It turns out that for endurance runners, it may be in the genes.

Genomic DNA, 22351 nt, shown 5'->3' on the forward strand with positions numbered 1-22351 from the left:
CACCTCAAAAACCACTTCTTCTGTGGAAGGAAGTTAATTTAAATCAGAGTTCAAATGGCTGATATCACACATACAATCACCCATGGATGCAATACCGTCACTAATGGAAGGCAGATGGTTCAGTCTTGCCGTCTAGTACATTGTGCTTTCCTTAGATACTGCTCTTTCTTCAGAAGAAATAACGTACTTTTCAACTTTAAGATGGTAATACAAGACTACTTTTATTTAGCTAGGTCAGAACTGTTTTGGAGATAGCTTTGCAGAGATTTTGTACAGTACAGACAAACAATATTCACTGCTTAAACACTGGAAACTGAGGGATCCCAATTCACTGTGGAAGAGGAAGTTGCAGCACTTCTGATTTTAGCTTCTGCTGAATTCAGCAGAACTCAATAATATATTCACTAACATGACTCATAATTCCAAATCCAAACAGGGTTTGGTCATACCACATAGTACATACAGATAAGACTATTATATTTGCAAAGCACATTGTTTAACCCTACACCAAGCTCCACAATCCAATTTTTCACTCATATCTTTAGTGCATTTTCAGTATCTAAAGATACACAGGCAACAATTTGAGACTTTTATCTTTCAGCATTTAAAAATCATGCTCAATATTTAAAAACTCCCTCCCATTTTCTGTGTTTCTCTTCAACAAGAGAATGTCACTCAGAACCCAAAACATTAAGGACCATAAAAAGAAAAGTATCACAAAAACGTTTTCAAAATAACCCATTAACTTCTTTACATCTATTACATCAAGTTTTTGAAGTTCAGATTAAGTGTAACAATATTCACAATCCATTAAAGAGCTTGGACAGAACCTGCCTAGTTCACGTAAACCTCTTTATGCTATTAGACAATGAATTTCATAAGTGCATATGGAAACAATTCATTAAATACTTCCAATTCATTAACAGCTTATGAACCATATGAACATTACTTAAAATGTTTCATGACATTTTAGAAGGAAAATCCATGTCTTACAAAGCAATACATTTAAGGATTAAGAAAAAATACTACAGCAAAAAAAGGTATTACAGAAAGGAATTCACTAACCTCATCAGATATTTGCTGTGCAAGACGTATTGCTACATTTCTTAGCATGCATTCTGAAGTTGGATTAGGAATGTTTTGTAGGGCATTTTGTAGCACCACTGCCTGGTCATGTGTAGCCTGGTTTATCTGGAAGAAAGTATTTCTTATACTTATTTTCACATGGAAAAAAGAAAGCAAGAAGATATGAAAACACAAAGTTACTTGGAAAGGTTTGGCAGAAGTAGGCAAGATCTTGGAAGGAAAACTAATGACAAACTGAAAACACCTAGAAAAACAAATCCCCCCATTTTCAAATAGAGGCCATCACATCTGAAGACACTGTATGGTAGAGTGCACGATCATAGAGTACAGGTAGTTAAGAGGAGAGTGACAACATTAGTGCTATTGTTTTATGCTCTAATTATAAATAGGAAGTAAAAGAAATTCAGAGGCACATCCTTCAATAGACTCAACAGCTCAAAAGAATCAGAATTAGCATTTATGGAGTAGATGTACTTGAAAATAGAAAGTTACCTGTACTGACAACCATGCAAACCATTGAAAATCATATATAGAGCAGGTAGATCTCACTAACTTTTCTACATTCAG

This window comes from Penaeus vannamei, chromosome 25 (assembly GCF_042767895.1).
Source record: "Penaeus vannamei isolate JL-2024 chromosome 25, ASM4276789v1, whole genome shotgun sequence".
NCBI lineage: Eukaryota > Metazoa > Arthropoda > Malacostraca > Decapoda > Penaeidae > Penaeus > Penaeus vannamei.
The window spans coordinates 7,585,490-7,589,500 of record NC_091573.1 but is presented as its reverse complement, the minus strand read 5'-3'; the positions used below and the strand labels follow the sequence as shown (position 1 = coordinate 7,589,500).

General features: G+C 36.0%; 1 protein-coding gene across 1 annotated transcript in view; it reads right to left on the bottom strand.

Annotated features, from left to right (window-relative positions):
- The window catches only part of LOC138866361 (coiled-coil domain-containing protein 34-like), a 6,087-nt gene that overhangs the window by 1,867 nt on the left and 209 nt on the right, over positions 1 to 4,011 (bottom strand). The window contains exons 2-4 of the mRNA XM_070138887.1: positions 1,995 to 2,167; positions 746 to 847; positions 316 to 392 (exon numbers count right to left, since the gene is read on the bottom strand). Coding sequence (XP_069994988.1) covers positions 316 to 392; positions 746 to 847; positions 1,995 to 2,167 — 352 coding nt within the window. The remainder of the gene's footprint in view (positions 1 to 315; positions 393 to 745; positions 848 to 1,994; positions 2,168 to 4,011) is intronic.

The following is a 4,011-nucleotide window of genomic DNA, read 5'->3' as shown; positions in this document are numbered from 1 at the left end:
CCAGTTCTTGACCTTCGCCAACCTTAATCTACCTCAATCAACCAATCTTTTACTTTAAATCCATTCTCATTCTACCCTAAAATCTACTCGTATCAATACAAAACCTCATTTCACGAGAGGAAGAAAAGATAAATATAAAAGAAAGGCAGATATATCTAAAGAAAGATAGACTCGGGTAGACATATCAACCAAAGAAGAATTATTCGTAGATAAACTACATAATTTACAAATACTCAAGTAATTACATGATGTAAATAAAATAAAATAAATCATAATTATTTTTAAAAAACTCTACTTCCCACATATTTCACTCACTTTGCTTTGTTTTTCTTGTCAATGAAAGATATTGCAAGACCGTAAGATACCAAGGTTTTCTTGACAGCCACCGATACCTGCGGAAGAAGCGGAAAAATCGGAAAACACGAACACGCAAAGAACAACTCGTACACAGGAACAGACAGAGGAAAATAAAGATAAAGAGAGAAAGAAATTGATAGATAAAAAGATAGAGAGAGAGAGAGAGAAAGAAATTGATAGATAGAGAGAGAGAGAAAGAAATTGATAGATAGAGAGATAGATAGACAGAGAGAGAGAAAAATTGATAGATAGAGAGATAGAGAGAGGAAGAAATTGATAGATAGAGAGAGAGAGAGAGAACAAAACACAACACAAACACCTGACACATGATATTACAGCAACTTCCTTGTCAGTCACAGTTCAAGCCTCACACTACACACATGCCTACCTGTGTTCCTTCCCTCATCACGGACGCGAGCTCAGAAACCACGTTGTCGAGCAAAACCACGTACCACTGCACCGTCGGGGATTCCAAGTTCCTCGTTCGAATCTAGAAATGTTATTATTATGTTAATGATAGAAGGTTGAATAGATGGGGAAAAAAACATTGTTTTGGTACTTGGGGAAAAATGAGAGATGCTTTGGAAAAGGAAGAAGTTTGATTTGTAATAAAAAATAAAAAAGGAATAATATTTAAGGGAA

Nir Eynon and his colleagues at the Wingate Institute, plus Alberto Alves from the University of Porto, compared elite endurance runners (who had competed internationally) with long distance runners who had only competed nationally, sprinters, and healthy non-athletes. In particular, the researchers were looking at the ‘nuclear respiratory factor 2’ (NRF2) gene, which encodes a mitochondrial transcription factor. In other words, our cells’ power plants depend on NRF2. In addition, NRF2 is thought to be involved in mitigating exercise induced oxidation and inflammation.The scientists found that a particular NRF2 allele occurred much more frequently in elite endurance runners than in sprinters (80% of the time, vs. 46% of the time). This particular gene did not differ significantly between the sprinters and the non-competitive controls.